At the Conference: North American Congress for Conservation Biology

by | Jul 18, 2016 | Notes From the Field |

Blogging in from Madison Wisconsin, where I’ve just joined up with members of Project Coyote’s Science Advisory Board for the North American Congress for Conservation Biology Conference.

Science Advisory Board members David Parsons and Adrian Treves are presenting today in a session titled Communication at the Intersection of Science and Policy: Progress and Pitfalls Between Scientist, Government Agencies, and the Media, a hot topic in the conservation world. Dave’s presentation will address the evolving state-federal relationship governing the Endangered Species Act (ESA) decision-making process, bringing much-needed attention to the undue influence of state wildlife agencies, commissions and governors on management decisions made by the U.S. Fish and Wildlife Service. Dave will highlight a case study focusing on the Mexican wolf recovery program that demonstrates how state influence over federal policies and decisions has hindered recovery of this critically endangered species. Voicing many of the points raised in our recent blog post, Dave will press for a process that elevates best available science over special interest politics as the basis for ESA decision making

Adrian Treves will identify three political strategies in his presentation that have been used to undermine wildlife conservation in the US, and he’ll illustrate how the Public Trust Doctrine and the ESA mandate that federal agencies use best available science in their decision-making processes. He will provide case studies showing how agencies have influenced the composition of scientific advisory panels, cherry picked science that favors a particular group, and attempted to redefine ‘best available science’ and even gut the ESA. He will also present a  transparent, replicable and independent method to uphold scientific integrity.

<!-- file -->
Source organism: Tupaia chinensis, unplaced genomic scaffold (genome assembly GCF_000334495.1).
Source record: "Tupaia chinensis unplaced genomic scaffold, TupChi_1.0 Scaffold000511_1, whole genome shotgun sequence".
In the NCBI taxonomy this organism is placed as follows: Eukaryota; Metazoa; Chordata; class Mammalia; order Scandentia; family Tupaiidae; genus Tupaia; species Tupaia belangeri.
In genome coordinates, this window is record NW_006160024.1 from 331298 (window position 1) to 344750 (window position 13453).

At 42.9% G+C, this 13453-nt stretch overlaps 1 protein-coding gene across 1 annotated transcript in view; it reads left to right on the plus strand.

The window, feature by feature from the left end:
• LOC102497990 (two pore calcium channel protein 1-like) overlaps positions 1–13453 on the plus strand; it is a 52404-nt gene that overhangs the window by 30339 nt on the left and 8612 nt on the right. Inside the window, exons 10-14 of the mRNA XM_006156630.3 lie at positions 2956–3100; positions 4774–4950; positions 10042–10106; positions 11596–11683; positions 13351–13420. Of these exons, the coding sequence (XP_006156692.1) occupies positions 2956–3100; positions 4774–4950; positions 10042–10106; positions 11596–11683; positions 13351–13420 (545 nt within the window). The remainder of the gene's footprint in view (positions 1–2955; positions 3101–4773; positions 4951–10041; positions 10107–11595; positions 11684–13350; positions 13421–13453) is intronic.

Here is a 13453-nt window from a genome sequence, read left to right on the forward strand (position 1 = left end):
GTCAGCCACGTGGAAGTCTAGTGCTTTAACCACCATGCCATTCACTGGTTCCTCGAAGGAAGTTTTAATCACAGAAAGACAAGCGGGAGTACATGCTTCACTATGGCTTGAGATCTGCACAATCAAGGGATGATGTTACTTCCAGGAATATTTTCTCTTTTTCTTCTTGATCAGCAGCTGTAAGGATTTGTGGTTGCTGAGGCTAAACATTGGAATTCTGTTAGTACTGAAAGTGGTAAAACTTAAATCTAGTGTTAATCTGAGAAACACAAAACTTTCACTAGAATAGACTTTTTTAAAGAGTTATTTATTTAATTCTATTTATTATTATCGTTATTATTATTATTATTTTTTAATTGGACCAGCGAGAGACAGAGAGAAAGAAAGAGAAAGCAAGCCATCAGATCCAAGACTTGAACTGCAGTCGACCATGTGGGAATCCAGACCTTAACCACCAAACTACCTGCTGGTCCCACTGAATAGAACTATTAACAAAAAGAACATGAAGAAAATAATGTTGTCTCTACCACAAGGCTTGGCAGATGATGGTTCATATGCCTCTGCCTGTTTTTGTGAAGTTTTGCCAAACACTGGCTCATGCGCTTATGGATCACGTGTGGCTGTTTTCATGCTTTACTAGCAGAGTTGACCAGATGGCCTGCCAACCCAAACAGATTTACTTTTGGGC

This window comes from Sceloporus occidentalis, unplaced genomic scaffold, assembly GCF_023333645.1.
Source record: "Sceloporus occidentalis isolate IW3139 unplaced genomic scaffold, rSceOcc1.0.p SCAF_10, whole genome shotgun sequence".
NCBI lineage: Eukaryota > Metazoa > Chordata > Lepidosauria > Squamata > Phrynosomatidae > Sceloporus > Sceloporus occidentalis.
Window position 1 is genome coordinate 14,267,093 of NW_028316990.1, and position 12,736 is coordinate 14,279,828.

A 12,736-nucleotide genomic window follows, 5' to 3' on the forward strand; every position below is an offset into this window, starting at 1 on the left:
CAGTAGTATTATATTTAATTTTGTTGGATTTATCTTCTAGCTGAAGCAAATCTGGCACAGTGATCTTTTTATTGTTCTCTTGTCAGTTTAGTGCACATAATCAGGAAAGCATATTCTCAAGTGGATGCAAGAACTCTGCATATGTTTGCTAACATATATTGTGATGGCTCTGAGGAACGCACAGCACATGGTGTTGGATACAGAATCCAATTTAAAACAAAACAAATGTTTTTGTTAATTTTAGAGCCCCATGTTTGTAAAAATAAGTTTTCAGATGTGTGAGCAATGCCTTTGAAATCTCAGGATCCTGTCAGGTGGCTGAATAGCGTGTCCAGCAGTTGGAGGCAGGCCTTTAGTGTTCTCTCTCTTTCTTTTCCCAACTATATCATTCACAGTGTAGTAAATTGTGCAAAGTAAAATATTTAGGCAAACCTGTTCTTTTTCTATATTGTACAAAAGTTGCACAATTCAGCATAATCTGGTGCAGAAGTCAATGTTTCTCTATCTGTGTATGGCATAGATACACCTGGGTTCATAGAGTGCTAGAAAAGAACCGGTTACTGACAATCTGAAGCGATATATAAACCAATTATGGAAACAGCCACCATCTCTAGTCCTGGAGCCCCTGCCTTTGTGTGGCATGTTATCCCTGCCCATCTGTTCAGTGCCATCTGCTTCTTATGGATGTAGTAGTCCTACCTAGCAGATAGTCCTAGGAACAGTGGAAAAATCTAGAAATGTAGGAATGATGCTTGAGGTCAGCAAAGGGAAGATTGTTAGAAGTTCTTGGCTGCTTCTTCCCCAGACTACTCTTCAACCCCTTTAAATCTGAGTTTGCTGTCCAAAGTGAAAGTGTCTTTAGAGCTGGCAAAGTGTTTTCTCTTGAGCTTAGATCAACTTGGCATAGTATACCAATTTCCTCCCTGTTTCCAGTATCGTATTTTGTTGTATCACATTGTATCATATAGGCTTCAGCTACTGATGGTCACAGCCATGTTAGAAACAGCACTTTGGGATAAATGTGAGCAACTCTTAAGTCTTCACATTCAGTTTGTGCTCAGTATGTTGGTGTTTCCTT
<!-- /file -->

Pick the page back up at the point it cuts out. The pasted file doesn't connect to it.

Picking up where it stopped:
Catching up with Science Advisory Board members at the conference. From left to right; Dave Parsons, myself, Adrian Treves and Bob Crabtree.

Also today, Michael Soulé, one of the original founders of the Society for Conservation Biology, will be presenting a talk called Subversive Ecology. Dr. Soulé is a member of Project Coyote’s Science Advisory Board, and he is widely considered the founding father of conservation biology. His talk addresses the “five prongs on conservation’s pitchfork” that include overhunting and overfishing and the annihilation of megafauna such as large, keystone predators that are reducing the viability of the Earth’s residual wild biota. He calls for unconventional (subversive) tactics that leapfrog conservation convention.

Project Coyote Science Advisory Board members Jeremy Bruskotter and Adrian Treves are co-organizing a Tuesday session titled Social, Ecological and Political Dimensions of Compelling Carnivore Conservation. That session provides an overview of American attitudes towards predators and predator control from 1978 through 2014. He will show how attitudes towards historically stigmatized species like wolves and coyotes have shifted significantly over the course of 40 years.

In that same session, Bob Crabtree will focus on canines in Yellowstone and what they can teach us about lethal control and unregulated killing of a territorial species. Using a meta-analysis and original data from a 20-year study in Wyoming, he will demonstrate how coyotes exhibit strong compensatory responses following exploitation, suggesting that traditional lethal control practices work against their stated goals.

During the week, Project Coyote Science Advisory Board members and I will gather with colleagues who are part of our Large Carnivore Working Group to discuss how the Public Trust Doctrine can be used to further wildlife conservation, and how the ecological sciences can be better coupled with the social sciences to address human-predator conflicts. You can watch a clip of Adrian Treves discussing the Public Trust Doctrine at our first Large Carnivore Working Group meeting in Yellowstone National Park.

I’m excited to be here with members of our team and colleagues from across the globe, and looking forward to some lively discussion about how we can move wildlife conservation forward in an ever-changing world.

To learn more about these issues, I also invite you to visit our website and explore our Science and Stewardship program.

Blogging out,

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